He said that in order to take action against the so-called offenders, government was identifying and  listing all companies profiteering at the expense of the majority, and particularly  identified bakeries,  and enterprises as were beneficiaries of concessionary facilities from the Reserve Bank. Such listing would include black businessmen who “profiteer at the expense of the majority”, but presumably such of those businessmen as are in the Zanu PF hierarchy will be “inadvertently” omitted from the lists!
It is time that Zanu PF, the presidium, and the ministers, recognise publicly that it is the manner in which Zimbabwe has been, and is being, governed that is the indisputable cause of the horrendous hyperinflation which has brought the economy to its knees, and the populace to extreme poverty, misery, malnutrition, ill-health and, in an increasing number of instances, death.
Amongst the foremost causes of the hyperinflation, in the last three months,  has been that government forced the central bank to raid the  supposedly  sacrosanct “free funds” accounts of NGOs, private enterprise, and others. This radically increased recourse by the private sector to the “parallel” foreign currency markets. The unauthorised “borrowing” of the legitimate foreign currency resources of Zimbabwean businesses deprived them of access timeously to their lawful funds in order to fund essential imports and legitimate foreign currency based expenditures, leaving them with the alternatives of either closing their operations, or of accessing funds in the alternative markets.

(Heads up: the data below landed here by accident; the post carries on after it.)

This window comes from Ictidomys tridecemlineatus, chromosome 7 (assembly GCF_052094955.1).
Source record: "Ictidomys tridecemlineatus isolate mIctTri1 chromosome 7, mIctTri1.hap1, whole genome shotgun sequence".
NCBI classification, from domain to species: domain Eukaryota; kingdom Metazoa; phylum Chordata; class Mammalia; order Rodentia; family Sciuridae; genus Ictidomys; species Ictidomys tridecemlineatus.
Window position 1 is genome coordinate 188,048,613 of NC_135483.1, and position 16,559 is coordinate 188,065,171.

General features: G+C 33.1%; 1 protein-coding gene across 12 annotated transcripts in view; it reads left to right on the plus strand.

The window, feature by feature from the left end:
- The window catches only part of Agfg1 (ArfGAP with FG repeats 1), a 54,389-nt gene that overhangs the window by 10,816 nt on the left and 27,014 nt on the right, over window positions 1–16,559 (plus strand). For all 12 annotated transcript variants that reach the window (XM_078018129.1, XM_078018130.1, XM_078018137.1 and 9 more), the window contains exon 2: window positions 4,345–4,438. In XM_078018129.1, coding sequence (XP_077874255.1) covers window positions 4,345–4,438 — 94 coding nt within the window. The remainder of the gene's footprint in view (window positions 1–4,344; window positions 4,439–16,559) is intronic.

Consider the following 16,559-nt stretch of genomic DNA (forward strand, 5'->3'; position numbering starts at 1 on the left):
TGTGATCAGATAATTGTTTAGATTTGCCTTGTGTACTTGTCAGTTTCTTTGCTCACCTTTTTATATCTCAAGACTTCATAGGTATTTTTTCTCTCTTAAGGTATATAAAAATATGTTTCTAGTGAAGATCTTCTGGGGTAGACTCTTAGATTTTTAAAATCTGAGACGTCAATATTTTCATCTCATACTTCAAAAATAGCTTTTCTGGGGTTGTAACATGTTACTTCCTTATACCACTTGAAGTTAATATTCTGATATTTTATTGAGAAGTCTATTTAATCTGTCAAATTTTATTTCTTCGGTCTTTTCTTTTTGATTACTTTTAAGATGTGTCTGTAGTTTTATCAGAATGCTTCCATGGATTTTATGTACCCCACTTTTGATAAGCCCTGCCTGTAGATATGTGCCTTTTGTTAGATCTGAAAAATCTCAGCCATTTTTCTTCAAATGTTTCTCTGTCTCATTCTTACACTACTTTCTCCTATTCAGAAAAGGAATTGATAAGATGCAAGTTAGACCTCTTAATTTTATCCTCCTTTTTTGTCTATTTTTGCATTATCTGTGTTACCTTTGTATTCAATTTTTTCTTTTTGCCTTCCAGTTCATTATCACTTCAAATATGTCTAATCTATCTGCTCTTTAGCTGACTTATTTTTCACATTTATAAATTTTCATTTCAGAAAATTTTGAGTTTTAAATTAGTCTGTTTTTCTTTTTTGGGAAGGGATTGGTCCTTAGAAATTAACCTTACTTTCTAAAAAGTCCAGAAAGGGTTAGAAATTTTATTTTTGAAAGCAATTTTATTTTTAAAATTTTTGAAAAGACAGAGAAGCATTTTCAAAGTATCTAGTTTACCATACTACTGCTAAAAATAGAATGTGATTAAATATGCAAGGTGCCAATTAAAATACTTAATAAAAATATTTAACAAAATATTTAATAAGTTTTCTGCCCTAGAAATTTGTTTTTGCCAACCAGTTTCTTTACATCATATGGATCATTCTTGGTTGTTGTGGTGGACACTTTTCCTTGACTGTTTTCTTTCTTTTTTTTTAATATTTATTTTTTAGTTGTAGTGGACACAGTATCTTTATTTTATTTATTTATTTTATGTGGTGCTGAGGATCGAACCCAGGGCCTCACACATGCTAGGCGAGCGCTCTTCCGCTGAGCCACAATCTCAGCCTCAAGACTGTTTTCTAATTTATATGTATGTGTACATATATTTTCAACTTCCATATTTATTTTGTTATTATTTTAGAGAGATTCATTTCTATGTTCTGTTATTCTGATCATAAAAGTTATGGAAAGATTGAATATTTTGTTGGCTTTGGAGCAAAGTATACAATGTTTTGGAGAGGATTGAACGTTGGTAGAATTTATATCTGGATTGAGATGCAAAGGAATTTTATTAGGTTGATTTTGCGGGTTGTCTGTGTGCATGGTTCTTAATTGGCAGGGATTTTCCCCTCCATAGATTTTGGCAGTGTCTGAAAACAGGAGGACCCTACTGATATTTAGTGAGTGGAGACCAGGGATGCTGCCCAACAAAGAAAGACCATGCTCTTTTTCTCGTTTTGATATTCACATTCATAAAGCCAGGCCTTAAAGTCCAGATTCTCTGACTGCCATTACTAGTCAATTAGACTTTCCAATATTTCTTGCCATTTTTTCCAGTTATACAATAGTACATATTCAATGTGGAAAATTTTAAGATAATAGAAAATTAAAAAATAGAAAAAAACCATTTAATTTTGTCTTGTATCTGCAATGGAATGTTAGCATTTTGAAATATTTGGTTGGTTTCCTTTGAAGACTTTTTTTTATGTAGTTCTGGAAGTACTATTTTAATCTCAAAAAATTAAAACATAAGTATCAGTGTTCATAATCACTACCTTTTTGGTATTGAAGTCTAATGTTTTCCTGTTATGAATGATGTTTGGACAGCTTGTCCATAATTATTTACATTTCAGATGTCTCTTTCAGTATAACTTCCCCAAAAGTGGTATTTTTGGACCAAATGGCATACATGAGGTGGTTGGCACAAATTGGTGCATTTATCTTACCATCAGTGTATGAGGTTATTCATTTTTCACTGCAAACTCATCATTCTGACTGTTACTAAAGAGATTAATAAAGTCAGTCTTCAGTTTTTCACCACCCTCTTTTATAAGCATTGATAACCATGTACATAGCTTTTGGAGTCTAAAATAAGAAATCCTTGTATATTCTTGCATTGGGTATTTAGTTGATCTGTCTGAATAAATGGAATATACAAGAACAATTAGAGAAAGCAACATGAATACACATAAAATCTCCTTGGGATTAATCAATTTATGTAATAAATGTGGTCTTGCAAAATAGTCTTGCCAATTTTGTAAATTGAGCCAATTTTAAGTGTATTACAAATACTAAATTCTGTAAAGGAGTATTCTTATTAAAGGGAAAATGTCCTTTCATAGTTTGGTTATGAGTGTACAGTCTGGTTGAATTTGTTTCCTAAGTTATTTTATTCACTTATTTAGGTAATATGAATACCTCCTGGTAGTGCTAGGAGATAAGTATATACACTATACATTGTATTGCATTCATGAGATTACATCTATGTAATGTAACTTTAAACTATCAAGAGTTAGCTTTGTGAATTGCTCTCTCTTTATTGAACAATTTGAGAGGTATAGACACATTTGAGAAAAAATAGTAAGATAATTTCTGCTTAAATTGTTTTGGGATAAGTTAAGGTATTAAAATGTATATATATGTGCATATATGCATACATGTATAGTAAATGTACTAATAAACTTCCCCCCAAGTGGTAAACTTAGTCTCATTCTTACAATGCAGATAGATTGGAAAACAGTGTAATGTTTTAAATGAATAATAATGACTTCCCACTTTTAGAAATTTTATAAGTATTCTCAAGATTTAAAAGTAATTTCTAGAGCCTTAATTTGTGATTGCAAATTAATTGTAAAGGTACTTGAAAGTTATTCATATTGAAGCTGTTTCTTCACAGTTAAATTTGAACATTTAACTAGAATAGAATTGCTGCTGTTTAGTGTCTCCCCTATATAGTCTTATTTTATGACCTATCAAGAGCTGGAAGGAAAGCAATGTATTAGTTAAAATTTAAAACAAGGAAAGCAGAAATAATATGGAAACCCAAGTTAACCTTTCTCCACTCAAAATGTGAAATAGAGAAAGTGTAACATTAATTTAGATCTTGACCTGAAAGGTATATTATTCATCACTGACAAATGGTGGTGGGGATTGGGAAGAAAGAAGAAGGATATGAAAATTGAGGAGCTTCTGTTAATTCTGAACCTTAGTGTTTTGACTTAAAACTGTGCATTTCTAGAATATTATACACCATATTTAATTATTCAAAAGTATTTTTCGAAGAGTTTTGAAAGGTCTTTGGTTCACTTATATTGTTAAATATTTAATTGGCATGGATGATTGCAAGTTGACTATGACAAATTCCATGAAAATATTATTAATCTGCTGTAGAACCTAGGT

As a result, the imbalance between supply and demand in those markets intensified exponentially, enabling the foreign currency traders to escalate endlessly, and to massive extents, the exchange rates demanded for the scarce currencies. The consequence has been a gargantuan increase in production and operating costs for all businesses.
At the commencement of the year, the parallel market was operating at exchange rates of around US1: $7 500 000, and as of a week ago rates approximated US$1: $60 000 000. Thus, in 10 weeks, rates had increased eight-fold, and if businesses were to continue operating, they had to increase selling prices to cover that enormous escalation in their costs.